1. Thelonious Monk live at Paly, 1968
A Palo Alto high student organized a concert with Thelonious Monk at Palo Alto High during a time fo racial unrest (soon after murder of Dr. King), cited in Prof. Robin Kelley’s Monk’s biography as a career highlight of the jazz titan. (Update: Andrew Gilbert in The Chron and Nate Chinen on NPR announce that the record — vinyl or cd or stream— drops BOOM! July 19. Update: Monk Palo Alto cd and vinyl made many Best of 2020 lists )
2. Dick Fregulia at St. Michael’s Alley
the hippest, quickly becoming the new soul of the local bohemian scene. It was dark, woodsy, cozy, and intimate. Just two doors down from the Varsity Theater, it brought to University Avenue a new alternative to the hip scene at Kepler’s bookstore. When it became apparent that all that was lacking was a piano, I helped Vern, the owner, pick out an old upright with a speckled green paint job. which we placed against the wall in the darkest corner. It became a favorite place for jam sessions, usually involving some combination of drums, bass, a guitar, and/or saxophone. April 1, 1959 to June, 1965, epicenter and petri dish to be bop, the beats, proto-hippies — its where Jerry Garcia met Robert Hunter his lyricist, who also washed dishes there; Fregulia, also a former Paly basketball player became an educator in Marin but has remained actively gigging for 60 years and is the de facto historian of the scene. He is also a master interpreter and promoter in a sense of contemporaries like Bill Evans and Tom Harrell; here he (and Akira Tana) play a tribute at Yoshi’s in 1995 to producer Orrin Keepnews:
3. Stanley Jordan
Jordan was a track star at Gunn, went to Princeton to study math, had a gold record for Blue Note and has consistently performed and recorded his unique and diverse music for 40 years. He plays a tapping guitar style and lives in Sedona, AZ.
4. Akira Tana
Former quarterback for a championship Gunn football team, Harvard and NEC student, sideman and leader. Akira also played in a rock band that opened for The Grateful Dead at their famous Be-In at El Camino Park.
5. Tuck and Patti
I saw them once or twice while in high school and didn’t realize that not every town had a Spanish style courtyard with a guitar-vocal duo better than “Lucy and Desi”
6. Danny Scher: promoter, longtime Bill Graham Presents honcho — he built Shoreline Amphitheatre— and brought the aforementioned Monk show here. On Juneteenth, Verve Impulse announced that the Monk live historic recording will drop on July 19, 2020. Besides the Monk show, he also promoted Vince Guaraldi and Duke Ellington. He worked as Bill’s right hand man for 24 years and still presents concerts for 300 in his Kensington Estate, a stones throw from Berkeley.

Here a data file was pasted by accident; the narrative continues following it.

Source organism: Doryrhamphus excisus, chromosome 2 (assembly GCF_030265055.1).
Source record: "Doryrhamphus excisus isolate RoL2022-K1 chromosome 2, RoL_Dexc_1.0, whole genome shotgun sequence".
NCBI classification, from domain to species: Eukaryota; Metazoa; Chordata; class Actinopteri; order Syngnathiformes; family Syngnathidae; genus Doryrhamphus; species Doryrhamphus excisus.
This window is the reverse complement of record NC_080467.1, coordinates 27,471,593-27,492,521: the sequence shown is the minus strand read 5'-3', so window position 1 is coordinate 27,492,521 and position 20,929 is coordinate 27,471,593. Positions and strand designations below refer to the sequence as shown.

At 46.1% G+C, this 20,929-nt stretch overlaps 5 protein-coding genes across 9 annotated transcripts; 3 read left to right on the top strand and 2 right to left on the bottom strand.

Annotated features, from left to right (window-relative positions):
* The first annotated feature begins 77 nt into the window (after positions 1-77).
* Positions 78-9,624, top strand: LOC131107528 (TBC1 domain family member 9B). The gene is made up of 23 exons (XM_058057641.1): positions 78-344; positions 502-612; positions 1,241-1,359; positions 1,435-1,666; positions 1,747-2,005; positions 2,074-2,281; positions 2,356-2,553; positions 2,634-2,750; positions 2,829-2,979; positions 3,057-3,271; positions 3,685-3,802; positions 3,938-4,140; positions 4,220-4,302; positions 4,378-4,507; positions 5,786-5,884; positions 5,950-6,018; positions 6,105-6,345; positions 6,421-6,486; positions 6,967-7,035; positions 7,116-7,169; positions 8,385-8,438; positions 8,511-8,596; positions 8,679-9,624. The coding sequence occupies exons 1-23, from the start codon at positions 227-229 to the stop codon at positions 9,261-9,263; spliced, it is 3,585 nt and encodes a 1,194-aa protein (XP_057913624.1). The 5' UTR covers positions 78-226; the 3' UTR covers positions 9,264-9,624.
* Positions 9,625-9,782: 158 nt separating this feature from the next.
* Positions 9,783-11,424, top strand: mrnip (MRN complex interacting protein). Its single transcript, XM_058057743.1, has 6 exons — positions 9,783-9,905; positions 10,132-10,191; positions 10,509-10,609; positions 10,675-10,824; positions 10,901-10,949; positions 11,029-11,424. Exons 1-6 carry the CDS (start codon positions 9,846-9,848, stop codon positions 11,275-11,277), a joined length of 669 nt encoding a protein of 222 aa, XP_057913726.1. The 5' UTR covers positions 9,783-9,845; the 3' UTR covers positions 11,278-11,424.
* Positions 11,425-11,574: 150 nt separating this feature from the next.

7. Palo Alto Records
Palo Alto Records located here, run by musician and financial-products wizard Jim Benham with help from educator and hipster #1 Herb Wong, put out 80 vinyl releases, including sets by McCoy Tyner, Elvin Jones
8. “Palo Alto” by Lee Konitz, although it’s not necessarily about here
9. Gunn High School jazz band
10. Palo Alto Jazz Festival, 1985
11. The New Varsity — see the archive by Randy Lutge
12. Outside at The Inside
13. Palo Alto Jazz Alliance
14. Tom Harrell: his music performed here October 24, 2019 at Palo Alto Arts Center. From Los Altos, son of a Stanford professor, but close enough for Plasty.
15. Jason Olaine
He continued to work with Keepnews occasionally and he recorded 1985’s Just Feelin’ for Palo Alto, a strong quartet session produced by Bay Area jazz champion Herb Wong featuring esteemed San Francisco percussionist Babatunde Lea. But it wasn’t until Jason Olaine scored a booking coup by engineering the pianist’s initial meeting with tenor sax great Michael Brecker at Yoshi’s that Tyner’s Bay Area legacy fully took shape. That 1995 encounter led to the Grammy-winning Impulse! session Infinity, and marked the start of his annual turn-of-the-year Yoshi’s engagement.
16. Palo Alto Jazz Quintet, especially at World Music Day, 2009 – 2015; good band featuring two doctors, a music teacher and my classmate Dan Adams on drums.
17. Rebecca Coupe Franks — trumpeter
18. Connie Crothers — piano
19. Ted Gioia: see Dave Douglas podcast spring 2020 plus his book on subversive music; ran a label here.
20. Josh Thurston Milgrom — bassist; son of Nobel laureate.
21. Josh Roseman kind of sort of
22. Matt Nelson and Ryan Snow — makes me dream of presenting a show with something called The Titan Horns
23. Joe Oliveira — son of the famous painter, sax player;
24. Smth Anderson — an art studio, but supported jazz in several ways;
25. Jenny Scheinman, 4th grade; fiddle player and composer.
26. Full Faith and Credit Band
27. Vince Guaraldi dies in Menlo Park
28. James Booker and Jerry Garcia at Keystone Palo Alto
29. Taylor Ho Bynum at Lytton Plaza; he stopped there on a tour that had the trumpeter biking from SF to LA and further.
30. Monarch Records
31. Windham Hill Records
32. EST at Art 21; piano trio at short-term gallery, they were on the cover of Downbeat but their leader died young in a scuba accident in Sweden;
33. Jack Walrath tribute to Jerry Garcia
34. Dan Adams Bob Adams
35. Stanford Jazz Workshop — James Nadel’s mammoth achievement that started as a summer camp;
36. SF Jazz at Stanford Shopping Center
37. Jana Herzen of Motema Records; I would raise this higher on the list if I re-wrote this, based on having seen Gregory Porter at Frost in summer, 2021; Herzen saw Porter in a restaurant in New York and put out his first two cds.
38. Dave Douglas Engage at The Mitch 2019;
39. supper jazz
40. Charlie Hunter Trio, TJ Kirk at The Cub, 1995
This was a rare co-bill of two leading SF Mission/”acid jazz” groups, both led by 8-string Novak guitarist from Berkeley Charlie Hunter, T.J. Kirk who played a medley mashup of James Brown, Monk and Roland Rahsaan Kirk, and Charlie Hunter Trio, which was on Les Claypool’s Prawn Song records soon to be on Blue Note. There were about 150 Earthwise shows at Cubberley and Charlie told me that I should keep doing it because it was a great listening room — about 20 percent jazz, plus rock, folk, blues. This was the first sell-out, in the 300 capacity theatre.